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In 1872, San Diego’s first fire engine company was formed. Forty-seven years later, Timothy Williams, Sandy Baker, and James Cross were hired as the department’s first African American firefighters, joined by Joe Smith the following year.
These men were eventually hired in 1919 as a result of pressure from the African American community in San Diego. Later, they became known as the “Men of Fire Station No.19”.
From its original construction in 1927 until 1951, all African American firefighters were made to serve out of “Old” Fire Station No. 19. They were given the most difficult tasks and faced discrimination from the community and other firefighters.
Although reinforcing segregation, “Old” Fire Station No. 19 served as a community gathering space and became a safe haven for African Americans in the city’s other emergency services departments during this time.
In 1951, Chief George Courser sent African American firefighter, BenHolman, as relief to Fire Station No. 14. There was an overall negative reaction which led Chief Courser to issue an order stating from that moment on, San Diego’s Fire Department would be integrated. Any man unwilling to cooperate would be forced to quit.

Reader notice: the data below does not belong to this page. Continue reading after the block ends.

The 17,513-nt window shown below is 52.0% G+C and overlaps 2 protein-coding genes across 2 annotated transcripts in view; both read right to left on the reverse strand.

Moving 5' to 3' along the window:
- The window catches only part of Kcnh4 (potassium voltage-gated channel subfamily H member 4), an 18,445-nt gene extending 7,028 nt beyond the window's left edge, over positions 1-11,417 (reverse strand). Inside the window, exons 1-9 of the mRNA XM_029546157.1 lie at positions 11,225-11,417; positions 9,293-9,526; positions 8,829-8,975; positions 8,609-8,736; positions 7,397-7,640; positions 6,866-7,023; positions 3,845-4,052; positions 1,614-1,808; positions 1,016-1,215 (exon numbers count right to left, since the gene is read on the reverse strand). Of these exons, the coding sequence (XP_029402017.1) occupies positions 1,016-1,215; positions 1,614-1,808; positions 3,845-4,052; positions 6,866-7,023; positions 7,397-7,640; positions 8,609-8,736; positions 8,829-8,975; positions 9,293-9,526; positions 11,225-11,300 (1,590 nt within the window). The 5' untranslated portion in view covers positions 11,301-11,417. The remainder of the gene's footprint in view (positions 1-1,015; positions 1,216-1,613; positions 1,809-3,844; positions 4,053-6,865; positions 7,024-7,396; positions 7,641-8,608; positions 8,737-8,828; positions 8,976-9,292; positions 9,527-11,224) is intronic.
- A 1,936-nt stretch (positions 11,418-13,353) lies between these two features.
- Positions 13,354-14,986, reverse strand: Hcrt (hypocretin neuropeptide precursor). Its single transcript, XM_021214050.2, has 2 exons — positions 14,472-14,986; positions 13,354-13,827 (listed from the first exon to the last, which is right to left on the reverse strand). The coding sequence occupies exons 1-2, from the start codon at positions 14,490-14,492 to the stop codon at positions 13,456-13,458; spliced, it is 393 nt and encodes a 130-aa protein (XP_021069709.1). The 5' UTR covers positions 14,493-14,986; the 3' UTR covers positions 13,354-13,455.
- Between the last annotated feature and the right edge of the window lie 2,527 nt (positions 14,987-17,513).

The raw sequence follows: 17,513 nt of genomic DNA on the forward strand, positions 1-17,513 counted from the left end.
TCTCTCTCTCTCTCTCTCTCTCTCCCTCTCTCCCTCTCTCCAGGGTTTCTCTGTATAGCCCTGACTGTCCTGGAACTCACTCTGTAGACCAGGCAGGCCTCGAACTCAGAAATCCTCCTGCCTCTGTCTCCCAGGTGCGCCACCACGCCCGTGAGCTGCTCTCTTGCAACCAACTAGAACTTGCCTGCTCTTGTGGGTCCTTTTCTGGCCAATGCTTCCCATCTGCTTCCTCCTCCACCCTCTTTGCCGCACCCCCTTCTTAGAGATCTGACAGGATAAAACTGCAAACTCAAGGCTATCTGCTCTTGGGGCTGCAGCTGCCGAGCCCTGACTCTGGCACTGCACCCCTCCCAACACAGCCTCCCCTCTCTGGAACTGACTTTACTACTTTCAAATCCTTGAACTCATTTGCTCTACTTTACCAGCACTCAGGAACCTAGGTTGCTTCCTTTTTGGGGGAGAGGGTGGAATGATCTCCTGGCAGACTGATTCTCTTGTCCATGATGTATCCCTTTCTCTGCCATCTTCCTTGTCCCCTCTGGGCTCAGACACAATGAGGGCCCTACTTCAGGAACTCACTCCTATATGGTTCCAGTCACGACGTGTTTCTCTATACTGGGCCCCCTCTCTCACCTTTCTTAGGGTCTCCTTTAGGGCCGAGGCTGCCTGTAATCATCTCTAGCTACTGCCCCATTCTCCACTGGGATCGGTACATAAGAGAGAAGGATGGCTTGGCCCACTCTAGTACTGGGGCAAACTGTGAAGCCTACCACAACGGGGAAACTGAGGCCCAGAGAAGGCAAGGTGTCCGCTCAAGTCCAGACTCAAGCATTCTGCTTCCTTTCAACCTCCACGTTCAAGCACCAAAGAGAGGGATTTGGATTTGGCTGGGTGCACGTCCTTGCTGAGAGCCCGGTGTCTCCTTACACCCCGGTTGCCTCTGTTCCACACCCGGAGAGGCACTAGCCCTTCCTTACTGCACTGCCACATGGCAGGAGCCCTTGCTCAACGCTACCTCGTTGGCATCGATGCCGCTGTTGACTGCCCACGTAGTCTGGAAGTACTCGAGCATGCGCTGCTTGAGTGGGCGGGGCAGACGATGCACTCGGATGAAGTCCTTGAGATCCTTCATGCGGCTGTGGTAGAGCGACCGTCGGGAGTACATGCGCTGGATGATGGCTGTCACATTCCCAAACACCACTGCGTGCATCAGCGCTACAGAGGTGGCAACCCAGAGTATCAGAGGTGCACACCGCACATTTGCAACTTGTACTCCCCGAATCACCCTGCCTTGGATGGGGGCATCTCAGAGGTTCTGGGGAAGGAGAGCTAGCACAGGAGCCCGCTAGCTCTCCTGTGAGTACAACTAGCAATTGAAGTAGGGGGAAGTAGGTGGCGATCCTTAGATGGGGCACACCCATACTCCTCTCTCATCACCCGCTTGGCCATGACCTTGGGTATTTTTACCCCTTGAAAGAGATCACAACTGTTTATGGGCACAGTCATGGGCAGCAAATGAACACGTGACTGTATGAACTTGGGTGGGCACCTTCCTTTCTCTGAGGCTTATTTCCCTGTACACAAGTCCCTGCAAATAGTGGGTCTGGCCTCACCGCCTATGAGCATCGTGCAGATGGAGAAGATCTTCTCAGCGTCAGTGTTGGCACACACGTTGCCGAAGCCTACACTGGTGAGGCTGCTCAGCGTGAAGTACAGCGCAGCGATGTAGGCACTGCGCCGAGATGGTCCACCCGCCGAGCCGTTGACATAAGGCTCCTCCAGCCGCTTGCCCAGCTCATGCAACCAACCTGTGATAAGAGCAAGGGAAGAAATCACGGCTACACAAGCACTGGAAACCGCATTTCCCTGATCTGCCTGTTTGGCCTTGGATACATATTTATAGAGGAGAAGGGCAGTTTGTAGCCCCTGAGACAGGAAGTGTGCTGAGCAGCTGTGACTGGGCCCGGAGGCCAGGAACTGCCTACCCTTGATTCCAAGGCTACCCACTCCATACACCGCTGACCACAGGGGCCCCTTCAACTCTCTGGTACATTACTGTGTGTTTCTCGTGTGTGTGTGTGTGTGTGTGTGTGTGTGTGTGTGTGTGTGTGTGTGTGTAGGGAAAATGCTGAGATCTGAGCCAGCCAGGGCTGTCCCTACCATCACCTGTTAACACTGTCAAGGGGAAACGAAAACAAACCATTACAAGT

This led to more African Americans being hired and getting promoted to levels such as: Engineer, Captain, Battalion Chief, and Deputy Chief.
Although Chief Courser’s actions laid the foundation for an end to segregation, African American firefighters continued to face discrimination from their colleagues and the community.
In 1969, African American firefighters from all over the nation met in New York City to discuss their shared experiences. The next year, the International Association of Black Professional Firefighters (IABPFF) was formed. This prompted San Diego firefighters to form the 23rd official organization to join IABPFF, the Brothers’ United San Diego Firefighters, Inc.
In 1986, a new Fire Station No. 19 building opened and the “Old” was leased to Brothers’ United. In 2009, “Old” Fire Station No. 19 was designated Historical Resources Site #893 by the City of San Diego’s Historical Resources Board.
After the historic site designation, Brothers’ United members, Lawrence Gordon, Jonathan Bowens, and Ronnie Hicks established the Historic Fire Station 19 Foundation.
The Historic Fire Station 19 Foundation’s goals remain the same today: raise funds to care for their aging building and educate the public regarding the historic significance and contributions of African American firefighters in San Diego by exploring, documenting, preserving, and showcasing their stories and historical artifacts.